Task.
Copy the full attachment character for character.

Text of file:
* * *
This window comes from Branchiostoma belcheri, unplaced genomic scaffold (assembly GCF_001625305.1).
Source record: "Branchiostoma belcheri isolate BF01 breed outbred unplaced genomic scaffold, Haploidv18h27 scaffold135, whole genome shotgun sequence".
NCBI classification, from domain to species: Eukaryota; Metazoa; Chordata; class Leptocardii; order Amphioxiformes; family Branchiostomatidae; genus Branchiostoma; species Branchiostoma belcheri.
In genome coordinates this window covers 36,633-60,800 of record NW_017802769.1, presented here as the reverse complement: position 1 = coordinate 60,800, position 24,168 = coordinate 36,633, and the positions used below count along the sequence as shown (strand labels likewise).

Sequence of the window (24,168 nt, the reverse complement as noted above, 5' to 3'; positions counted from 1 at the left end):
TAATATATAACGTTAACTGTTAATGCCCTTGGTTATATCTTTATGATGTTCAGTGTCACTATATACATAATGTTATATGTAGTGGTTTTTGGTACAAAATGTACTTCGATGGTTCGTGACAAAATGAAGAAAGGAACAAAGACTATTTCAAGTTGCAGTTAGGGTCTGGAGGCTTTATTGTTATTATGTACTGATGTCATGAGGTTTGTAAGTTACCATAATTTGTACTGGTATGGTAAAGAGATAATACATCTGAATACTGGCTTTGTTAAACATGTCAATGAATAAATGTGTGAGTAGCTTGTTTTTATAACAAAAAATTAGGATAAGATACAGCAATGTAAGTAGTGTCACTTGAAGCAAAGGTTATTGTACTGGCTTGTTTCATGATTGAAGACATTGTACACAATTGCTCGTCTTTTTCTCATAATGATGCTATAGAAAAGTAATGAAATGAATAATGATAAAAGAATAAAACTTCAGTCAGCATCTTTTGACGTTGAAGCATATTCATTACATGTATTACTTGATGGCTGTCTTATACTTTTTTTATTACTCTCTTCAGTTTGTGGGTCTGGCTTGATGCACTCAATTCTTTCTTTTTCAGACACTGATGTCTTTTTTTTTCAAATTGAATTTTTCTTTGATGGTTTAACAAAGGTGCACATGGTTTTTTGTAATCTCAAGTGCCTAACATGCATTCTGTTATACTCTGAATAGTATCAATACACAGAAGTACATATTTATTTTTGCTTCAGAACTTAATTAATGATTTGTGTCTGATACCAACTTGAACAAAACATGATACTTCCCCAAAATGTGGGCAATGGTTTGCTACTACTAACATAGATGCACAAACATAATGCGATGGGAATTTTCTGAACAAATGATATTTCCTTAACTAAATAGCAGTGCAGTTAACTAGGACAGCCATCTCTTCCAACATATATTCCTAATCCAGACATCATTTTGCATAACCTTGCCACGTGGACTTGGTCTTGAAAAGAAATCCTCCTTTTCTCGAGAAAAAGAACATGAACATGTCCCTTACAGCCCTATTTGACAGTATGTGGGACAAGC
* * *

This window comes from Branchiostoma belcheri, unplaced genomic scaffold (assembly GCF_001625305.1).
Source record: "Branchiostoma belcheri isolate BF01 breed outbred unplaced genomic scaffold, Haploidv18h27 scaffold135, whole genome shotgun sequence".
NCBI classification, from domain to species: Eukaryota; Metazoa; Chordata; class Leptocardii; order Amphioxiformes; family Branchiostomatidae; genus Branchiostoma; species Branchiostoma belcheri.
In genome coordinates this window covers 36,633-60,800 of record NW_017802769.1, presented here as the reverse complement: position 1 = coordinate 60,800, position 24,168 = coordinate 36,633, and the positions used below count along the sequence as shown (strand labels likewise).

Sequence of the window (24,168 nt, the reverse complement as noted above, 5' to 3'; positions counted from 1 at the left end):
TAATATATAACGTTAACTGTTAATGCCCTTGGTTATATCTTTATGATGTTCAGTGTCACTATATACATAATGTTATATGTAGTGGTTTTTGGTACAAAATGTACTTCGATGGTTCGTGACAAAATGAAGAAAGGAACAAAGACTATTTCAAGTTGCAGTTAGGGTCTGGAGGCTTTATTGTTATTATGTACTGATGTCATGAGGTTTGTAAGTTACCATAATTTGTACTGGTATGGTAAAGAGATAATACATCTGAATACTGGCTTTGTTAAACATGTCAATGAATAAATGTGTGAGTAGCTTGTTTTTATAACAAAAAATTAGGATAAGATACAGCAATGTAAGTAGTGTCACTTGAAGCAAAGGTTATTGTACTGGCTTGTTTCATGATTGAAGACATTGTACACAATTGCTCGTCTTTTTCTCATAATGATGCTATAGAAAAGTAATGAAATGAATAATGATAAAAGAATAAAACTTCAGTCAGCATCTTTTGACGTTGAAGCATATTCATTACATGTATTACTTGATGGCTGTCTTATACTTTTTTTATTACTCTCTTCAGTTTGTGGGTCTGGCTTGATGCACTCAATTCTTTCTTTTTCAGACACTGATGTCTTTTTTTTTCAAATTGAATTTTTCTTTGATGGTTTAACAAAGGTGCACATGGTTTTTTGTAATCTCAAGTGCCTAACATGCATTCTGTTATACTCTGAATAGTATCAATACACAGAAGTACATATTTATTTTTGCTTCAGAACTTAATTAATGATTTGTGTCTGATACCAACTTGAACAAAACATGATACTTCCCCAAAATGTGGGCAATGGTTTGCTACTACTAACATAGATGCACAAACATAATGCGATGGGAATTTTCTGAACAAATGATATTTCCTTAACTAAATAGCAGTGCAGTTAACTAGGACAGCCATCTCTTCCAACATATATTCCTAATCCAGACATCATTTTGCATAACCTTGCCACGTGGACTTGGTCTTGAAAAGAAATCCTCCTTTTCTCGAGAAAAAGAACATGAACATGTCCCTTACAGCCCTATTTGACAGTATGTGGGACAAGC